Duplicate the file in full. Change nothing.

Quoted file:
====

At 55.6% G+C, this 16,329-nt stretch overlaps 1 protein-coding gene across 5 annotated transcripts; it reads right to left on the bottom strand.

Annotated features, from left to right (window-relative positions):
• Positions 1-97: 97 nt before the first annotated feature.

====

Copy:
At 55.6% G+C, this 16,329-nt stretch overlaps 1 protein-coding gene across 5 annotated transcripts; it reads right to left on the bottom strand.

Annotated features, from left to right (window-relative positions):
• Positions 1-97: 97 nt before the first annotated feature.